Gung Ho - Patti Smith
Metascore
73

Generally favorable reviews - based on 16 Critics

Critic score distribution:
  1. Positive: 11 out of 16
  2. Negative: 0 out of 16
  1. A collection of hypnotic, human rock & roll that extols such seemingly antiquated virtues as moral fiber, history, and love as spirituality.
  2. The album's producer, Gil Norton (whose crescendos for the Pixies were an alternative-rock cornerstone), has subtly filled out the sound of the Patti Smith Group without losing its handmade, jamming essence. Guitar tones resonate through the mix, and new lines snake through what used to be hollow space.
  3. Gung Ho feels like it's operating slightly outside the constraints of time, as if it were simultaneously a product of the past four decades and a look back at them from a vantage point far in the future.
  4. Smith has released her most direct and, not coincidentally, hardest-rocking album since 1978's Easter.
  5. Easily the icon's strongest, most satisfying effort since her '78 classic "Easter," "Gung Ho" is, by turns, wistfully poetic and sharply observational.
  6. 80
    Of her three post-"comeback" albums, it is the closest in spirit to her '70s work. And not coincidentally, it may be her best.
  7. Smith's latest CD, Gung Ho, is the most socially relevant album to come along in eons, pointing rock back towards its ambitious past when it once attempted to affect social change.
  8. Smith veers from anthems to open-ended jams to downright funky ditties.... her voice is still rich with power and conviction and fresh with vigor and life.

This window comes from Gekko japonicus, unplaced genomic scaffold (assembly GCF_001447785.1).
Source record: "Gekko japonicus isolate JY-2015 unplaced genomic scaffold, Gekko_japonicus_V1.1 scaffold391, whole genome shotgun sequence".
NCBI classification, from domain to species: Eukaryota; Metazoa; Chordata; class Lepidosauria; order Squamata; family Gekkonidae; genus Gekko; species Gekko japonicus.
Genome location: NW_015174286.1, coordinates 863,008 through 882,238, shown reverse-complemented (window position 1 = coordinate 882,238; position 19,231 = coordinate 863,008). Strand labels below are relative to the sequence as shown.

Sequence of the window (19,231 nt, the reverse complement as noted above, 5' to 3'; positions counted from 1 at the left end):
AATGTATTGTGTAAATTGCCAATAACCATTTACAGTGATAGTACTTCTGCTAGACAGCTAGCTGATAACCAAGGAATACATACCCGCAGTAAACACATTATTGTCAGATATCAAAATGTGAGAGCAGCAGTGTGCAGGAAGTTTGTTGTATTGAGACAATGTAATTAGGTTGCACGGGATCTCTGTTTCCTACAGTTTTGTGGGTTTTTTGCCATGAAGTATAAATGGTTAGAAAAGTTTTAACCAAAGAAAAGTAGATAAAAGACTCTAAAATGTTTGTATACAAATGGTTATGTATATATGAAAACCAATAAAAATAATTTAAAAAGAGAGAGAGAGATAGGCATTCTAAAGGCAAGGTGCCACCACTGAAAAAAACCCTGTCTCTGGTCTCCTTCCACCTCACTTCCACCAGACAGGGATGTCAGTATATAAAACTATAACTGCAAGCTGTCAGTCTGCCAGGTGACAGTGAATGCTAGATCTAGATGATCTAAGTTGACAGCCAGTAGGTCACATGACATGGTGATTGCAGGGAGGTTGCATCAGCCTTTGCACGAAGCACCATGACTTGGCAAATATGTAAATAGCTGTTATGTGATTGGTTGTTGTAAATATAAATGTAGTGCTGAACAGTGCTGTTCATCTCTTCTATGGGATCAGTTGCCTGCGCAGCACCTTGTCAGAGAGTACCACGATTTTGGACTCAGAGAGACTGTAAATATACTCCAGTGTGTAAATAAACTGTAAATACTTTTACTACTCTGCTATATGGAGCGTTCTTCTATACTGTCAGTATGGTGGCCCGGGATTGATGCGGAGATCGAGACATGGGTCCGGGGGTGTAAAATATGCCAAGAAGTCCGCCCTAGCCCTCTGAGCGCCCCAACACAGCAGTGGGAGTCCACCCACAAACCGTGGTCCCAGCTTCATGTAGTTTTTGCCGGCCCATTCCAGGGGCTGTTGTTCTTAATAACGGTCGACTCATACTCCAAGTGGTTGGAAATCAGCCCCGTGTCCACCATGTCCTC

9. Even at its slickest moments, Gung Ho is worthwhile, not only for Smith's lyrics but for her soulful vocals. At 53, she sounds much like the jazz vocalists who develop and train their voices as they age.
  10. 70
    The album lacks nothing in substance, but in edge it could use a jolt.
  11. 70
    Smith's third album since her mid-'90s comeback, might be a more orderly affair than one might have hoped for, but she's still capable of wreaking a little havoc.
  12. Another handsome, shaded, and satisfying work from an artist that has reconnected with her muse.
  13. It's a terrible pity: when she stops politicising like a councillor on a complementary therapy summer camp, there's music here that's full of the febrile commitment and unashamed passion that marked her out as a valid icon in 1975.
  14. 50
    The music, particularly Lenny Kaye's guitars, can be both gritty and lush, but it mainly functions to uplift the words and hold them closer to the ears. The problem here is that Patti's got our attention but her couplets are too often second-rate.
  15. On Gung Ho-- much like 1996's Gone Again and 1999's Peace and Noise-- Patti and the band aren't exactly bad, but they hardly rock like they did back in '77.... when you listen to Gung Ho and forget about myth, legacy, mystique and all that crap, you have to wonder-- does Patti Smith really matter anymore?
  16. Despite the presence of original Patti Smith Group members Lenny Kaye and Jay Dee Daugherty, this lacks the buzz of her past material.
User Score
8.8

Universal acclaim- based on 4 Ratings

User score distribution:
  1. Positive: 1 out of 1
  2. Mixed: 0 out of 1
  3. Negative: 0 out of 1
  1. KevinT
    Dec 3, 2003
    10
    I think that Gung Ho is a fine CD and, personally, I don't think there's a bad track on it. In fact, I think it's her most I think that Gung Ho is a fine CD and, personally, I don't think there's a bad track on it. In fact, I think it's her most complete recording. I recommend that people go and purchase this. It's a nice antidote to some of the purile crap ( often lauded by critics ) lurking out there. Full Review »